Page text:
The new method of combining cells from a single donor's blood can better predict whether a new drug will cause a severe immune reaction in humans.

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Winter Blues

Posted March 06, 2015 12:00 AM by Chelsey H

It's no secret that this was a rough winter for the Northeast and I am very tired of talking about the weather. With March approaching there is hope for warm weather (and mud!) but not before we all still face the winter blues.

This winter has affected my mood more than previous winters. A condition called seasonal affective disorder, or SAD is a type of depression which manifests as sad, anxious, or "empty" feelings, feelings of hopelessness, guilt, restlessness, and irritability. It can also lead to loss of interest in activities previously enjoyed, fatigue or decreased energy, difficulty sleeping or oversleeping, and changes in weight.

The specific causes of SAD are unknown but researchers have been able to link several factors to the disorder. One reason is the lack of sunlight. Winter sunrise is later and winter nights are longer. This can cause melatonin, the hormone regulating sleep and wake cycles, to overshoot into the day leading to grogginess for several hours. Serotonin is one of the many brain chemicals that affect mood and also varies seasonally. Lower levels are common in the winter.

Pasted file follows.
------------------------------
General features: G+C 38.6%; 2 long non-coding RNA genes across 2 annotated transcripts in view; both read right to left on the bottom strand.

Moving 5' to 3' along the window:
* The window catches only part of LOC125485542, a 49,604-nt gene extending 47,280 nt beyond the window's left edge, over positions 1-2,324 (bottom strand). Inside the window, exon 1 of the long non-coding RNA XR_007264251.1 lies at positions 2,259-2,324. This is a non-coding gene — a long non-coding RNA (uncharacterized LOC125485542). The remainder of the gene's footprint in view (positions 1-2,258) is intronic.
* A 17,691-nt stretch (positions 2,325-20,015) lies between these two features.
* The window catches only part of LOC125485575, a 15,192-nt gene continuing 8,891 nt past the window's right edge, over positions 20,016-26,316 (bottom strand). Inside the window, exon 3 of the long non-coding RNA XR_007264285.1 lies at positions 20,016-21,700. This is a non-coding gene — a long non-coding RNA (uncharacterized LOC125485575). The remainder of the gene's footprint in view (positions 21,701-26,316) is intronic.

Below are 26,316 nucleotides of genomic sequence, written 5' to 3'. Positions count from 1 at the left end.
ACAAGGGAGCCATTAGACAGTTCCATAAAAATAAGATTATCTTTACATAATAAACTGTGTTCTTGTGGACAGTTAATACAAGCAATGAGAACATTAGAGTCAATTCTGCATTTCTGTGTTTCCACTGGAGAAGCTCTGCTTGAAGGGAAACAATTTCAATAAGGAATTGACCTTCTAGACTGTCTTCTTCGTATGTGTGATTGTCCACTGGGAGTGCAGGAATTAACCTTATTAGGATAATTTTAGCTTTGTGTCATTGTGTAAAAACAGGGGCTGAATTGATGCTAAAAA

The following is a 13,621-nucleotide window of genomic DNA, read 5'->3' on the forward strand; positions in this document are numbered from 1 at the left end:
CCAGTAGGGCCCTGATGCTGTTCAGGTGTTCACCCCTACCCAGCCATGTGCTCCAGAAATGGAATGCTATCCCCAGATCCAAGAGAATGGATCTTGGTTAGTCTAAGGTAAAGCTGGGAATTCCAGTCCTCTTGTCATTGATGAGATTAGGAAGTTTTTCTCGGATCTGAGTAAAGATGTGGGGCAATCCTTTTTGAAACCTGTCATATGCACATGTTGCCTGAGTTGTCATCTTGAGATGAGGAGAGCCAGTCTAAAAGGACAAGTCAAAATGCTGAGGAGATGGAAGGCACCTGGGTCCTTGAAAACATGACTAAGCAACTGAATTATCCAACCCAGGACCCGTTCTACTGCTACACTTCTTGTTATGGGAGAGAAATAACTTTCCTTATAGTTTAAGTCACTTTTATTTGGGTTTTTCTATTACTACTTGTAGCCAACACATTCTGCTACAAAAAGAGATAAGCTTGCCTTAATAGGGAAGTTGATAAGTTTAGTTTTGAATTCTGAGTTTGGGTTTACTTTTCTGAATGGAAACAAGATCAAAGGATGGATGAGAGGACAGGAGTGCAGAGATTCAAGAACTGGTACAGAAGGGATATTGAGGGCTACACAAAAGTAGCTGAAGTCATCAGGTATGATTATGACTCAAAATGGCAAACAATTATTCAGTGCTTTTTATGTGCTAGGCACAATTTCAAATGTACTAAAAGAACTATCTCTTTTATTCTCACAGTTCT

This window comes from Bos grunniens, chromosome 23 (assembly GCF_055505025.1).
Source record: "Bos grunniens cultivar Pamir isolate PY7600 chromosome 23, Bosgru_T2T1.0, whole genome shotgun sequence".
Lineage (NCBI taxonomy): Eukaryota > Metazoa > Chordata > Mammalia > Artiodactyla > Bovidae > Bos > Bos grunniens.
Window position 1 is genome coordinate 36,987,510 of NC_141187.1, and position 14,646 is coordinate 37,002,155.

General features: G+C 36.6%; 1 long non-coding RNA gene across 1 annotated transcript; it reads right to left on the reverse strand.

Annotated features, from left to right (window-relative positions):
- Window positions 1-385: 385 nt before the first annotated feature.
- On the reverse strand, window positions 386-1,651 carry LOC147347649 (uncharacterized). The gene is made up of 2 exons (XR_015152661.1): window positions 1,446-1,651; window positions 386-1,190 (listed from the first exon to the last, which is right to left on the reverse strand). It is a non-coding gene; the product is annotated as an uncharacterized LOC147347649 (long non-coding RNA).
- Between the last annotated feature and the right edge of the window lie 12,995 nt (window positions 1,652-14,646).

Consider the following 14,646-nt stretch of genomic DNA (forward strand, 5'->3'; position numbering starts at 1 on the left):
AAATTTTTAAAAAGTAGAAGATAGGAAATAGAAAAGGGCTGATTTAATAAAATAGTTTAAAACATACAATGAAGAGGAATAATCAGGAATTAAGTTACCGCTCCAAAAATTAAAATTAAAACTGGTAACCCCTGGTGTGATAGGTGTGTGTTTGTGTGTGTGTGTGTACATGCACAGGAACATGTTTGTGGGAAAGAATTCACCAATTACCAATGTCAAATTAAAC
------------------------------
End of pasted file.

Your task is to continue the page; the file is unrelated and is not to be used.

So how can you beat winter blues?

Light therapy is a common and inexpensive treatment. You sit a few feet from a specially designed bright light, which mimics outdoor light. It's not a proven form of therapy but it does appear to cause a change in brain chemicals linked to mood. It also has been shown to result in headaches, mild nausea, and trouble sleeping.

Antidepressants are recommended for severe symptoms and may take a few weeks to fully kick in.